Study finds flame retardants widespread in wildlife

The chemicals can affect their ability to reproduce

A new analysis of peer-reviewed research shows a growing impact from flame-retardant chemicals in wildlife. Researchers found 150 species around the world show signs of flame-retardant contamination, including endangered species like killer whales, red pandas and chimpanzees.

The study found both older, phased out-chemicals like PCBs and newer replacement chemicals. The highest levels were found in marine mammals and birds of prey, posing risks to their ability to reproduce.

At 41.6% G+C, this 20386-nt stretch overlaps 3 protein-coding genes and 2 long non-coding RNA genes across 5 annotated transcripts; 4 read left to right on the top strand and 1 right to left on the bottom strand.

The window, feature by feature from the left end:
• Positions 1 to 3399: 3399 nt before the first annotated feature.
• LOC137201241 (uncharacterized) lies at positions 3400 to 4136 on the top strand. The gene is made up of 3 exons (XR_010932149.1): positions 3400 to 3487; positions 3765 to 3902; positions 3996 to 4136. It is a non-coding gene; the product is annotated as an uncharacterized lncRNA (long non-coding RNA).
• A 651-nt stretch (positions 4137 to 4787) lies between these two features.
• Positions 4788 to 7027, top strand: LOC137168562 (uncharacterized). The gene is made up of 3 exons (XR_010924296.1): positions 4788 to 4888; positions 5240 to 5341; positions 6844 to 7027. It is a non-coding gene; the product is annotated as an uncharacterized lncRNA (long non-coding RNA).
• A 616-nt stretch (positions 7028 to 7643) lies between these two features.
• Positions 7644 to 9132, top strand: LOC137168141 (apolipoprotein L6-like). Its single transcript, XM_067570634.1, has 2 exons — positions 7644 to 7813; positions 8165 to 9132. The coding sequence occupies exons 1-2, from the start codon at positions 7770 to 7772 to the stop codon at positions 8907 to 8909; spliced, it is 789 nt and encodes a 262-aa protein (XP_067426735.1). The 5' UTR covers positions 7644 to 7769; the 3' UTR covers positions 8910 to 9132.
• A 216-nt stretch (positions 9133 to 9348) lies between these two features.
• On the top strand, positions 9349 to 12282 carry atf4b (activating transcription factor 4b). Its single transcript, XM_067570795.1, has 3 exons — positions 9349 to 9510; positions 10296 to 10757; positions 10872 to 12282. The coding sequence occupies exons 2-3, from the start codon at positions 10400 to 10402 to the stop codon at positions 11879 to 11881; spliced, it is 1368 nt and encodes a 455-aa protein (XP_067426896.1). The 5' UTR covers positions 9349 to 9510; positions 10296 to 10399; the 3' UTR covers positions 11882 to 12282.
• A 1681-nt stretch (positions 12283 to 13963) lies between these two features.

“This is a really unfortunate side-effect from something that is supposed to protect us from fires,” lead author Lydia Jahl, a scientist at the Green Science Policy Institute. told the Guardian.

Read more from the Guardian.

Header Image: Birds of prey, including the American kestrel, showed some of the highest levels of flame-retardant chemicals. Credit: Gregory ‘Slobirdr’ Smith